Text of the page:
When Paulina Ntontela from Goshen Village, near Cathcart in the Eastern Cape, was forced to leave her job to look after her children, she knew she was making the right decision – even though she was losing a monthly income.
Her husband, a reservist who works occasionally, would look after their two sons, while Paulina (47) attended gardening workshops offered by Shoprite at the local primary school.
“I love working in the garden. I’m connected to the soil and I’m always happy to be in the garden,” says Paulina, whose gardening acumen saw her start a nursery earlier this year which has since blossomed into a flourishing small business.
Shoprite supplied a shade cloth structure, nursery start-up kit, plant material, and seedlings through its implementation partner Food & Trees for Africa. The retailer’s support will also see Paulina being mentored by commercial nurseries in the area.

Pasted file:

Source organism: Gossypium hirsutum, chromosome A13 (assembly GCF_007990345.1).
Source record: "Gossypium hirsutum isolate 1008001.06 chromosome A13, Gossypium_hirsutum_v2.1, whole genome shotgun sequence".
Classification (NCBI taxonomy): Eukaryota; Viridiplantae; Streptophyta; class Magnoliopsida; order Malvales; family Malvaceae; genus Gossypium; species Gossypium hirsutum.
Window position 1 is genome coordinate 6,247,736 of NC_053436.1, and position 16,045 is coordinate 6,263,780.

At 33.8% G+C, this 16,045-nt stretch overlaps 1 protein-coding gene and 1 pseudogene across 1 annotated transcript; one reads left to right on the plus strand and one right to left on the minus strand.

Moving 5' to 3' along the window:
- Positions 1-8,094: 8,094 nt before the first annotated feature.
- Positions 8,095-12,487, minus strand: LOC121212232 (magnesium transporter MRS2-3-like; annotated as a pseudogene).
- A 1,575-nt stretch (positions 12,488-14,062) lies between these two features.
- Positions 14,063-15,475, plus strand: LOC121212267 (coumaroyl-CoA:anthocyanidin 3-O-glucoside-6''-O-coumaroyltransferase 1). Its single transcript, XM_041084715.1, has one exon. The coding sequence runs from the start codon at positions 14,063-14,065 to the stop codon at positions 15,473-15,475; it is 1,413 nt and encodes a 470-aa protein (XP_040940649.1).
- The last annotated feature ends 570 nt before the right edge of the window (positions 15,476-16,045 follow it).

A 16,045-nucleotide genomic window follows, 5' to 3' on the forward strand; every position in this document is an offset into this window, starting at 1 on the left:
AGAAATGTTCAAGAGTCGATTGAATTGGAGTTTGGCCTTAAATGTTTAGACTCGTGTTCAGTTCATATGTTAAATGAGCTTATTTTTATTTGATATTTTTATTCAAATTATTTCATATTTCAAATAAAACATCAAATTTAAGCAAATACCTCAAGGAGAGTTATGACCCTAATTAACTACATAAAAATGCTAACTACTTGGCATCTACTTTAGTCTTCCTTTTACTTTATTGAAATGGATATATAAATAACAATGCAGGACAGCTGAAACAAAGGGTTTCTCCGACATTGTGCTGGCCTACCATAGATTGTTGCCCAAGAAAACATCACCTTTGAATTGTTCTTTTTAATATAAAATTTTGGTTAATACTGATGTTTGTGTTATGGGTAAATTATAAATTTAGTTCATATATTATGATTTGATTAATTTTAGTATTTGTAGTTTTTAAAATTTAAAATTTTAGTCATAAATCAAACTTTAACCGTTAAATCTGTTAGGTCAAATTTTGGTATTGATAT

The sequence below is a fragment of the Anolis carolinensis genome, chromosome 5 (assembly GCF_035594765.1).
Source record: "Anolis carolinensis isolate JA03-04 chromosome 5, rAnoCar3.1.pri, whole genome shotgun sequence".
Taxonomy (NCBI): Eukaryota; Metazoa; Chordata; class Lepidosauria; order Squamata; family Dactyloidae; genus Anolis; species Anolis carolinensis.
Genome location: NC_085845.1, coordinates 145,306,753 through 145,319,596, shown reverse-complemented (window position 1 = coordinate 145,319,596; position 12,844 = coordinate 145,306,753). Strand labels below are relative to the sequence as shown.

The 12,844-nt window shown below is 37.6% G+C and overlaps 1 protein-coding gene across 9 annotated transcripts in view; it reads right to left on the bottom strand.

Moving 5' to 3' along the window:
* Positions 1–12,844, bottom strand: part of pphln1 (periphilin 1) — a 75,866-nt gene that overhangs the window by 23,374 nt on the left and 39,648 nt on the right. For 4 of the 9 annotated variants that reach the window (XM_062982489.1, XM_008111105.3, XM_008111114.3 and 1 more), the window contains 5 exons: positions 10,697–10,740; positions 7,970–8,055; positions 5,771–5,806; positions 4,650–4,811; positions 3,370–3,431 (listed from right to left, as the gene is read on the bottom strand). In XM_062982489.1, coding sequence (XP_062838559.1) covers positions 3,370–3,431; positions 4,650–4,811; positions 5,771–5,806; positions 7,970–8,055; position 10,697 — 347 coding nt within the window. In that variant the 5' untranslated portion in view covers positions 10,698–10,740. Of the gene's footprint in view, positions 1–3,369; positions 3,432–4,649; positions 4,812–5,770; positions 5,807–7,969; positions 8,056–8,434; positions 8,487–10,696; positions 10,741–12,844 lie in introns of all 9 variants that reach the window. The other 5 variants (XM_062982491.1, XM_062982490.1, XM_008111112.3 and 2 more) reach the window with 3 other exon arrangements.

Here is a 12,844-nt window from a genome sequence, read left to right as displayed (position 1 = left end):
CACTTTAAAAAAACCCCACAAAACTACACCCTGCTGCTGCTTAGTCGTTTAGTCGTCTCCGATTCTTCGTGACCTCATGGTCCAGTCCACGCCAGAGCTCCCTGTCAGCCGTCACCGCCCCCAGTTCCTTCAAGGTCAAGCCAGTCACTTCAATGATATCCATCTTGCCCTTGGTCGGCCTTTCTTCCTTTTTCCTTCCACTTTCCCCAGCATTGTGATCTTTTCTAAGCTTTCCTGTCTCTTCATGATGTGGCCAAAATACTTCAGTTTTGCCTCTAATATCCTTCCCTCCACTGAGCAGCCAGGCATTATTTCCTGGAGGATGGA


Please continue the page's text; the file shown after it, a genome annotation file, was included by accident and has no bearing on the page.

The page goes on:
Paulina grows parsley, wild garlic, mint, thyme, basil, green peppers, oregano, pennyroyal, sour figs, fennel, rocket, lavender, rosemary, cabbage, lettuce and spinach, which she sells in Cathcart. She shares her surplus vegetables with neighbours and supplies seedlings and plants to other community food gardens in and around Goshen Village.
“I used to garden before, but my garden wasn’t very good and the crops didn’t do well. With Shoprite’s help, I now know about permaculture and how to grow crops throughout the year. I also saved for a water tank, so I don’t have to walk 5km with the wheelbarrow to get water for my garden,” she says.
Paulina chose to focus on growing herbs because there are no nurseries in Cathcart growing herbs and there is limited supply in Queenstown. “People want herbs, but they can’t get them here, and that’s why I grow herbs and I’m always adding more to my garden,” explains Paulina.
She continues to attend the Shoprite gardening workshops at the school because she is constantly looking for new ideas to implement.